No means no. That’s what we’re taught from an early age, but apparently executives of UK’s Sky Betting & Gaming missed the class. It now faces a fine of £1 million ($1.2 million) for not doing a better job at excluding certain gamblers from being bombarded with gambling promotions. The fine will be paid through donations to socially responsible charities.
An estimated 50,000 Sky Bet customers had decided to step away from gambling, and had asked to be removed from marketing material, according to the UK Gambling Commission. Nonetheless, they still received advertisements by text messages, cell phone push notifications or emails.
Additionally, 736 individuals who had “self-excluded” were able to re-open accounts or create duplicate accounts, the gambling watchdog said. Almost 37,000 that stepped away didn’t have their balances refunded when they closed their accounts, as required by law. Many are still waiting for their funds to be returned, and Sky Bet said it is working diligently to identify those individuals. It added that all funds will be returned wherever practical. It should be noted that none of the balances exceeded £4.
With the increased scrutiny of gambling activity in the UK, any misstep can bring a fine. Richard Watson, program director for the UK Gambling Commission, said, “This was a serious failure affecting thousands of potentially vulnerable customers and the £1 million penalty package should serve as a warning to all gambling businesses.”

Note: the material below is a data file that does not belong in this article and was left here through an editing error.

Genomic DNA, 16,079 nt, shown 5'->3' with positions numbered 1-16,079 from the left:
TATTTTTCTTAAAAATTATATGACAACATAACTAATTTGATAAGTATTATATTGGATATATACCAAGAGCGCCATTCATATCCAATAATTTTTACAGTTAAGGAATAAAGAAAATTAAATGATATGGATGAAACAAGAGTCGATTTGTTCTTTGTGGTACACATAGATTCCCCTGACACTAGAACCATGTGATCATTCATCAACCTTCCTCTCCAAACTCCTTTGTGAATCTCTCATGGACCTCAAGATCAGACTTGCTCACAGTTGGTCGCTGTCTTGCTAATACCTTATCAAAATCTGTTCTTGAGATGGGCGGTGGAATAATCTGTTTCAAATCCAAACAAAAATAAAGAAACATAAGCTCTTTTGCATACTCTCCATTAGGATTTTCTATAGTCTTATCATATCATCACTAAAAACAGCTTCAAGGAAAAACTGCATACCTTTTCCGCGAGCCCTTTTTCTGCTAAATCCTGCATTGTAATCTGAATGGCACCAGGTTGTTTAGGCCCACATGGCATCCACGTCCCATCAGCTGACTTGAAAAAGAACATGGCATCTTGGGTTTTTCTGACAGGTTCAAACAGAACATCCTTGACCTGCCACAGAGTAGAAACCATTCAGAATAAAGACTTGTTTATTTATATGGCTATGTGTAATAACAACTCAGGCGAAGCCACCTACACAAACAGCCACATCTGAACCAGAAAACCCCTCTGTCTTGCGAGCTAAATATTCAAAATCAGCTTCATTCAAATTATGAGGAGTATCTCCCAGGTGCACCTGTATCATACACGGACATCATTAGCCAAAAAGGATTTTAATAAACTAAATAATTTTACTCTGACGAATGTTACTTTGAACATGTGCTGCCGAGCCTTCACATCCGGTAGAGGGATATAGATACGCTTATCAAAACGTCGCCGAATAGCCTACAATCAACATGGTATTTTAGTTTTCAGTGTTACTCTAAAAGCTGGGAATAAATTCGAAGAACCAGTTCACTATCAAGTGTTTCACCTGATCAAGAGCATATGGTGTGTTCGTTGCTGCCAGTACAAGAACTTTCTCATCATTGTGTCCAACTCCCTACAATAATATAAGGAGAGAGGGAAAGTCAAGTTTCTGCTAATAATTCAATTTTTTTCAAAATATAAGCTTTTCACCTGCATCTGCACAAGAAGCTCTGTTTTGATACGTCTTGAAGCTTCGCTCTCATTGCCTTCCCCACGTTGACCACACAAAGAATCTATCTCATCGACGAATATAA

For its part, Sky Betting and Gaming stepped up to the plate and has been cooperating with the investigation. In a statement, CEO Richard Flint said: “We have always taken responsible gambling and player protection very seriously, but this incident showed that we needed to do more. When we spotted the issue, we pro-actively notified the Gambling Commission and have worked to improve our processes to avoid this happening again.”
Last month, bookmaker William Hill was fined more than $7.6 million by the UK Gambling Commission. That fine was levied for repeated failures by the company to protect consumers and to prevent possible money-laundering operations over a two-year period. The fine was second only to the record $9.6-million fine against betting operator 888 last year for similar activity. 888 was accused of not doing enough to protect consumers, and at least 10 customers were able to make deposits that were determined to come from criminal operations.